Options on sewer lateral replacement are biggest concern raised during public informational meeting
Belgium residents will find Main Street torn up this summer as new sanitary sewer and water lines are installed in the first phase of the street’s reconstruction.
About 50 residents learned more about the project Tuesday evening as engineer Matt Greely explained the work that will take place from Lilac to LarAnn streets. Residents saw photographs of sewer lines on their properties and the amount of deterioration.
Residents will be able to follow the progress on McMahon Associates’ website, which will have a link on the village’s website and also on Twitter.
Those who sign up for Twitter alerts will be notified quickly of any issues, such as their driveway being blocked for a few hours, Greely said. Crews will also knock on doors or call people to notify them if that happens.
“Construction is a messy thing and can be a hassle. Open communication is important and Twitter is just one tool for communicating,” Greely said. Anyone who signs up for the notification will be taught now to access it.
Property owners who have old clay pipes will have to replace the sanitary sewer laterals at their cost. The village requires all sewer lines to be made of PVC.
Public Works Director Dan Birenbaum said about 20 properties along Main Street have PVC laterals that will not have to be replaced unless they are leaking.
Greely estimated the cost would be $2,000 to $3,000 per house, but said a similar project on North Street averaged between $1,200 and $1,700 per homeowner.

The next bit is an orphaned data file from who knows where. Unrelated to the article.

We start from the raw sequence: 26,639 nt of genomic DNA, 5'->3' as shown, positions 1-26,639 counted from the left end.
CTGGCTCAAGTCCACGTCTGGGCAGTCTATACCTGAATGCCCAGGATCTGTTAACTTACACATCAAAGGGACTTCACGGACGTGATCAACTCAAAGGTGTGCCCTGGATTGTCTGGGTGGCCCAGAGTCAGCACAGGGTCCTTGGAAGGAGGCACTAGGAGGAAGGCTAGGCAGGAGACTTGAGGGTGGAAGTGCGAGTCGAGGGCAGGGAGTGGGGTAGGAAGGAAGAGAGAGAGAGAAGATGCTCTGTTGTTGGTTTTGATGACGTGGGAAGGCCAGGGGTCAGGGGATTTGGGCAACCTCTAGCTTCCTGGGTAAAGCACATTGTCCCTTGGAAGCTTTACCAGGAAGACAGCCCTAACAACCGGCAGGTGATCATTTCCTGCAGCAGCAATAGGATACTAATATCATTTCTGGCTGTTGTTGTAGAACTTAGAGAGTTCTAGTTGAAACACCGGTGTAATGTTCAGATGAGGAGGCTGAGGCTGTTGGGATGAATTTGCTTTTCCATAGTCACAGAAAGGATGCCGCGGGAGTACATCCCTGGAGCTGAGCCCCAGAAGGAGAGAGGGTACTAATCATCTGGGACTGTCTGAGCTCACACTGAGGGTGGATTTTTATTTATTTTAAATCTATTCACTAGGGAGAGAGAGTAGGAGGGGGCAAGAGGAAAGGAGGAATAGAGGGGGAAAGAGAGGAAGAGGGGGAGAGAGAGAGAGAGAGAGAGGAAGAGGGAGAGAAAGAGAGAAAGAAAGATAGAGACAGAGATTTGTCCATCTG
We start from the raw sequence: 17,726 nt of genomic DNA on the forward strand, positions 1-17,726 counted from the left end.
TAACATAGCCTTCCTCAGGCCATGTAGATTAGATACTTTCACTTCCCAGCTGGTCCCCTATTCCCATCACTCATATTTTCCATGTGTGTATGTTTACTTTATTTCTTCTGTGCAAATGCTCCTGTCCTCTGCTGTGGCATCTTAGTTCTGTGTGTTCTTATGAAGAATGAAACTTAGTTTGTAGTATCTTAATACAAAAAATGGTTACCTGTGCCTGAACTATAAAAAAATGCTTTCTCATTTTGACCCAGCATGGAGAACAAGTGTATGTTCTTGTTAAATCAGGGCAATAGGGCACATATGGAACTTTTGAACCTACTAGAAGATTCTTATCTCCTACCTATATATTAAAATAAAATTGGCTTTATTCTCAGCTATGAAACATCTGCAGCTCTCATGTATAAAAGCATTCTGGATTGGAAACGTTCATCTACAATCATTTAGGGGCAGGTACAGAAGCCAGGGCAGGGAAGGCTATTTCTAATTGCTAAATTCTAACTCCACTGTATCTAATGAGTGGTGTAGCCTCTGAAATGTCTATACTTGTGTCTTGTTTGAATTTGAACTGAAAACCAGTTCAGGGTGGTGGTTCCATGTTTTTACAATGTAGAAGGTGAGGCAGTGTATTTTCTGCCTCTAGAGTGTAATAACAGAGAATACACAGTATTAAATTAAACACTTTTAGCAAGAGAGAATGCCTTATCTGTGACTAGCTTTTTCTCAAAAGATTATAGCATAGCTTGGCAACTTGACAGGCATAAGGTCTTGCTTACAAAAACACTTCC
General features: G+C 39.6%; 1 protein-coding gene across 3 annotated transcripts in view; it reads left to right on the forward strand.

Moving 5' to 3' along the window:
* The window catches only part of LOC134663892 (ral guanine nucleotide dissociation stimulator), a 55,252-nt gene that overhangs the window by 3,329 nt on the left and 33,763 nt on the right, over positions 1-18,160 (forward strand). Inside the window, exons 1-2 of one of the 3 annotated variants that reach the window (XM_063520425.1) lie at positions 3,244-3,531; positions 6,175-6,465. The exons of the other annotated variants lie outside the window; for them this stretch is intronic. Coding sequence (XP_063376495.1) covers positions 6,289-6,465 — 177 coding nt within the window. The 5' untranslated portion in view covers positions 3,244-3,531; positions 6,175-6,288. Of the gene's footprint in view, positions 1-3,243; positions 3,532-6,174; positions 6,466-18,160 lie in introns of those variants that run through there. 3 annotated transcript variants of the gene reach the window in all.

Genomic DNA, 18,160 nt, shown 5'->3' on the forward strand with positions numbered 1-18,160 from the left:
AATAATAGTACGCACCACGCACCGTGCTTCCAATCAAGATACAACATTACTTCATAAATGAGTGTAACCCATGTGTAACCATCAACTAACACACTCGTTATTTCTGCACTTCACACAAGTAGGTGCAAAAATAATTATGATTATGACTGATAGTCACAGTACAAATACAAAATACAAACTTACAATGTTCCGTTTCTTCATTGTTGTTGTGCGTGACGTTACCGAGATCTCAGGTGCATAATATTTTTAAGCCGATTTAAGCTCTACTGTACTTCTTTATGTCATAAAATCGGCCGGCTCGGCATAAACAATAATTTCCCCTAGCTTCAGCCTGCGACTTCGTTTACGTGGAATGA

The new PVC laterals for homes will be four inches in diameter. The clay sewer lines are six inches
There are several ways to install the laterals on private property, including pipe bursting, excavation and slip lining the old pipe with new pipe, Greely said.
“They all cost about the same, but excavation requires restoration (of the disturbed land),” Greely said. “Most choose pipe bursting or slip lines. We will help you make that decision.”
While residents can hire their own contractor to do the work, most people choose to go with the village’s contractor, he said. The contractor, engineer and public works employees will meet with the homeowner to evaluate their current system and estimate the cost of the job, Greely said.
Those meetings will be in April or May after the contractor is chosen.
Resident Judy Anzia asked how long the PVC pipes will last. Greely estimated 50 to 75 years. She also questioned if the four-inch pipe would work as well as the six-inch one.
Greely said houses need only a four-inch pipe and residents shouldn’t notice a difference.
Ernie Wood, buildings and grounds superintendent for all Port Washington State Banks, including Belgium, asked if businesses should upgrade to six-inch diameter pipes. Greely said it depends on the business and how much water is used.
The work on private property will only take a few hours and residents will be notified ahead of time when it will occur.
Most village sewer lines, some installed more than 100 years ago, were made of clay that deteriorated and allowed groundwater to seep into the lines, taxing the village’s wastewater treatment facility. Once the sewer lateral is replaced, the water that used to enter the line will have to go somewhere, and it could be basements, Greely said.
Bids for the project will be opened in March and the contract awarded by April.
“The contractor may put two crews on it and it will be done quickly, or there may be only one crew,” Greely said.
To avoid interest charges, those who choose to go with the village contractor can pay in November or have the assessment placed on their 2012 tax bill. Property owners can also choose a five-year installment plan. They will be charged the same interest the village pays to borrow the money.